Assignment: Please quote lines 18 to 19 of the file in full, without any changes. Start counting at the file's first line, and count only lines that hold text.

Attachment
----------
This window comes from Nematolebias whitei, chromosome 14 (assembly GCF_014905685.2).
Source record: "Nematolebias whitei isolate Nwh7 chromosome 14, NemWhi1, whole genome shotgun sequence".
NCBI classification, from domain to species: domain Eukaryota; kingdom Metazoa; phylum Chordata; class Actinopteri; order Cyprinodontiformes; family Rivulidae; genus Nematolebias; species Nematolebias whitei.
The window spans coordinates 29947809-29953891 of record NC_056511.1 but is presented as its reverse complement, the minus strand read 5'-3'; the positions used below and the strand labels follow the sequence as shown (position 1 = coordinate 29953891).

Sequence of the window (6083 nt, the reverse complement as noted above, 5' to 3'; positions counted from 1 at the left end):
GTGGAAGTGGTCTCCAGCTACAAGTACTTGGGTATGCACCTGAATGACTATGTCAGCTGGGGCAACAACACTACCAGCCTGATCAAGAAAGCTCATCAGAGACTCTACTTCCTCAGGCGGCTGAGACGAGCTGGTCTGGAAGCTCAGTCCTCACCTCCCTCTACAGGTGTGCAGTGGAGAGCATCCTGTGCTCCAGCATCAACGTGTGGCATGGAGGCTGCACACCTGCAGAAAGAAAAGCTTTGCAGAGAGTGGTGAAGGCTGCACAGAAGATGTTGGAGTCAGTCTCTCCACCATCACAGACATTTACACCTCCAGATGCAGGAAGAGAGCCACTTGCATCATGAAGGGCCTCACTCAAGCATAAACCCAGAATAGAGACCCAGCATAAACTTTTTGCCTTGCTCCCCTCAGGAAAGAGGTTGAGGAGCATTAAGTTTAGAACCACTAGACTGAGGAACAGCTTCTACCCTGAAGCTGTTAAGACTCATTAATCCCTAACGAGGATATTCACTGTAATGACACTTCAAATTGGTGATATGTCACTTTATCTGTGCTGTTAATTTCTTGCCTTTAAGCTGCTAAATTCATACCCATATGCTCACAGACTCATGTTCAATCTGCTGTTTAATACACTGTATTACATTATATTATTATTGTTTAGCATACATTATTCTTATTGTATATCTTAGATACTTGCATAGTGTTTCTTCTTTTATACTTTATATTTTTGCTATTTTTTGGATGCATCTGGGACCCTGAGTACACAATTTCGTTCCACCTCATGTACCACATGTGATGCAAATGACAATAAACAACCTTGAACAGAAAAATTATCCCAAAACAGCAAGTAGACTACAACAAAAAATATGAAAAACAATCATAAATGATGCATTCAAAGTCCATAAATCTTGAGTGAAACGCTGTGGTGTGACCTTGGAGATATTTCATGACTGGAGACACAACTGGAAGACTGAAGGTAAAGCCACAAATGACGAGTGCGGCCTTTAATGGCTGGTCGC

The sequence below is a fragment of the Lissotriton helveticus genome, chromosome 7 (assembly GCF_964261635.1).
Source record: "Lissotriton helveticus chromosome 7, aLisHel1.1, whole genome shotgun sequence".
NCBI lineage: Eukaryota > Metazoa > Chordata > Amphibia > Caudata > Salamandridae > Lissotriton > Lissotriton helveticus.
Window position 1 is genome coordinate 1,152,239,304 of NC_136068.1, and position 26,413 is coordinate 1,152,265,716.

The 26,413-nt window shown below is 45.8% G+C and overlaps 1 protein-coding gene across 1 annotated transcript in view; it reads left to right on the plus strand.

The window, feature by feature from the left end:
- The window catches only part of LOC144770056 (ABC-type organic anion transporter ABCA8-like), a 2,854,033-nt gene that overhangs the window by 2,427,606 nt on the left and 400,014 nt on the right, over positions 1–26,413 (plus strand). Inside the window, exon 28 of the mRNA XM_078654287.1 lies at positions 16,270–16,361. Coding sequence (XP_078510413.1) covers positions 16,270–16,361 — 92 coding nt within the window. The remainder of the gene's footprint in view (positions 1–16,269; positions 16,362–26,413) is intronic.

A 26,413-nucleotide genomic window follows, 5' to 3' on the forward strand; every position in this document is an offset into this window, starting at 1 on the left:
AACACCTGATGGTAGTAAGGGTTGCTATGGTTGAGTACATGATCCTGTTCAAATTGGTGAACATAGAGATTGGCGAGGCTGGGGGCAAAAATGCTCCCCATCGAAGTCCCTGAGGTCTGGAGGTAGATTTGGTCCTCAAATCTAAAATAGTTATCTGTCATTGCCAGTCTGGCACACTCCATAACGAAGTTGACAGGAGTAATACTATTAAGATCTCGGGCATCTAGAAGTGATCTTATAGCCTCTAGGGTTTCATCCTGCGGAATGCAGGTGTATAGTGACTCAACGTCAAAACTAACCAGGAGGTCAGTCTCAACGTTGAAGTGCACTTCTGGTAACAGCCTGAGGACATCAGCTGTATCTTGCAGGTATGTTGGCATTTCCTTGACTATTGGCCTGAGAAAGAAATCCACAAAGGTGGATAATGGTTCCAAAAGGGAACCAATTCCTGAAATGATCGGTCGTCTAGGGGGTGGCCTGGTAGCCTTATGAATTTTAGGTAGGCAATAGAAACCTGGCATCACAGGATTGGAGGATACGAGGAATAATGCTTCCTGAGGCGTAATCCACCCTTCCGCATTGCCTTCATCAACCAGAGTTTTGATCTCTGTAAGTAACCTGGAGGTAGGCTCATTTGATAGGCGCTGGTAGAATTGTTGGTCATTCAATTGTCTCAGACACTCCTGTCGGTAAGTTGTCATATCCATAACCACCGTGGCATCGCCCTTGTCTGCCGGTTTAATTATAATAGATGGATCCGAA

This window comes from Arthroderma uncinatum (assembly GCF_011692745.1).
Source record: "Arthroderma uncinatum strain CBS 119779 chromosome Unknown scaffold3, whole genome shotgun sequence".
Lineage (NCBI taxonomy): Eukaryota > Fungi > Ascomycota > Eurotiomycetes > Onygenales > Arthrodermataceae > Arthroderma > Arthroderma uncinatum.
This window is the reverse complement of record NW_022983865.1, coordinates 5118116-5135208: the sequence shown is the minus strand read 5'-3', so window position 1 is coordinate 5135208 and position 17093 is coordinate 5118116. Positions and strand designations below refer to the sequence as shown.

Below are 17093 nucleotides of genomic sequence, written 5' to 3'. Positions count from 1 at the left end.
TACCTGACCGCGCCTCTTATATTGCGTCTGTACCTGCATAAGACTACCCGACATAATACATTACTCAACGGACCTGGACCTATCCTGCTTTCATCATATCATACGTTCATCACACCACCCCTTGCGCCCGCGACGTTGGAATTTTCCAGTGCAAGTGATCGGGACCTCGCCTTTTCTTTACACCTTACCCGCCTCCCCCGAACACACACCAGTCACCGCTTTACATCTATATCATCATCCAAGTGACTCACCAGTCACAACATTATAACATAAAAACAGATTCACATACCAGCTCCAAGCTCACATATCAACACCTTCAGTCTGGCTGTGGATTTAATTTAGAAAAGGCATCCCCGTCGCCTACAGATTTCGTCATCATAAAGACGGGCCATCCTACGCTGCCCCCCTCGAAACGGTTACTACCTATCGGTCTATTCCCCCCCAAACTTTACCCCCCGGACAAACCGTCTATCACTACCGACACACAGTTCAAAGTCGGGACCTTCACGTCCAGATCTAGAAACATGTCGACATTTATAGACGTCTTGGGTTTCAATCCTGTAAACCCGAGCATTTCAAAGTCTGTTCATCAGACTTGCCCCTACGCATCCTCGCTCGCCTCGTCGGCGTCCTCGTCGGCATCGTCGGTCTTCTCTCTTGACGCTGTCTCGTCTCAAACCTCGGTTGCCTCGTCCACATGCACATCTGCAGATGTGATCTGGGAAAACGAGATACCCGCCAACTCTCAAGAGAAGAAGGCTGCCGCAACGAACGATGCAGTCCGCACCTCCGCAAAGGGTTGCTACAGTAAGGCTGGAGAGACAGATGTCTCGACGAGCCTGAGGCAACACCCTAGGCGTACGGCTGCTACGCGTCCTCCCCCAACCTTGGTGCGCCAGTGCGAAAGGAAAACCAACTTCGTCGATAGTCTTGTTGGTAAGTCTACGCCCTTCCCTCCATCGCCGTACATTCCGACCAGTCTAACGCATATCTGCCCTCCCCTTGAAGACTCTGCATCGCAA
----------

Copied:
Lineage (NCBI taxonomy): Eukaryota > Fungi > Ascomycota > Eurotiomycetes > Onygenales > Arthrodermataceae > Arthroderma > Arthroderma uncinatum.
This window is the reverse complement of record NW_022983865.1, coordinates 5118116-5135208: the sequence shown is the minus strand read 5'-3', so window position 1 is coordinate 5135208 and position 17093 is coordinate 5118116. Positions and strand designations below refer to the sequence as shown.